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Legal Idealism and the Autonomy of Law

By Henrik Palmer Olsen and Stuart Toddington


Since Herbert Hart’s “fresh start” encouraged us to interpret legal and political phenomena from an “internal point of view,” and Lon Fuller pointed out the severe constraints upon a conceptually viable construction of this view, jurisprudence has had little choice but to become, methodologically speaking, genuinely and critically sociological. By this, we mean that in breaking with the common-sensical half-truths which produced the imperative or command theory of law, the conceptual problem of modelling the practical rationale of the legal enterprise for the purposes of a general description of the phenomenon as subject matter, has become central and acute. In the past 20 years or so, the sociological awareness of the need to transcend the flux of empirical subjectivity, as well as important recent reinterpretations of the tradition of Natural Law, does seem to put jurisprudence within striking distance of achieving a mature status of integration with the methodology of the social sciences; not merely as some adjunct to, or opportunity for, empirically oriented “social studies,” but, as the source of a genuine epistemological synthesis in the approach to the problem of conceptualising the very subject matter of social science, namely, social action at the institutional level. In terms of concept formation this has gone some way towards the rehabilitation of the idea of “essential” or “focal” viewpoints in contrast to the enthusiasm for the contingencies and relativity of historical, linguistic and cultural conventionalisms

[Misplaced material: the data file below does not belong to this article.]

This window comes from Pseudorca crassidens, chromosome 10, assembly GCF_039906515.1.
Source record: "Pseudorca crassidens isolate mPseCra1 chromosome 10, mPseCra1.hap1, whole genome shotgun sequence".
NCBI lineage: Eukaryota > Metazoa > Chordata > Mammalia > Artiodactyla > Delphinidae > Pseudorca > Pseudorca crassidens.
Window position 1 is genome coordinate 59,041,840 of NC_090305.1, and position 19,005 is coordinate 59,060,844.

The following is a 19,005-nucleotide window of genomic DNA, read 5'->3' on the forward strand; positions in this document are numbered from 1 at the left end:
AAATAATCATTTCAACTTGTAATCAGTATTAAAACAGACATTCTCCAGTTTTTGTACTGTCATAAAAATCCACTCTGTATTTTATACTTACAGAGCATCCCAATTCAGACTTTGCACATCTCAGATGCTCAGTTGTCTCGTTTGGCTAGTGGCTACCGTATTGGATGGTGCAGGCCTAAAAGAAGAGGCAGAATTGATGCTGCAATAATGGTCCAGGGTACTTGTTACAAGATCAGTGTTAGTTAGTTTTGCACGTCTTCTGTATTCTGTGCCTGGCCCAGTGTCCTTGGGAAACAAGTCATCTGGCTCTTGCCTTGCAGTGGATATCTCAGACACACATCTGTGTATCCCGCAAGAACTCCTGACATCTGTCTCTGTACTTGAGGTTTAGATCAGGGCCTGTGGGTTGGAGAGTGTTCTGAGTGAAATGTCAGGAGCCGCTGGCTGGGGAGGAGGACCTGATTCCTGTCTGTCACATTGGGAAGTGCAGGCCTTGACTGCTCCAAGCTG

Topics: B1, K1
Publisher: Wiley
Year: 1999
DOI identifier: 10.1111/1467-9337.00125
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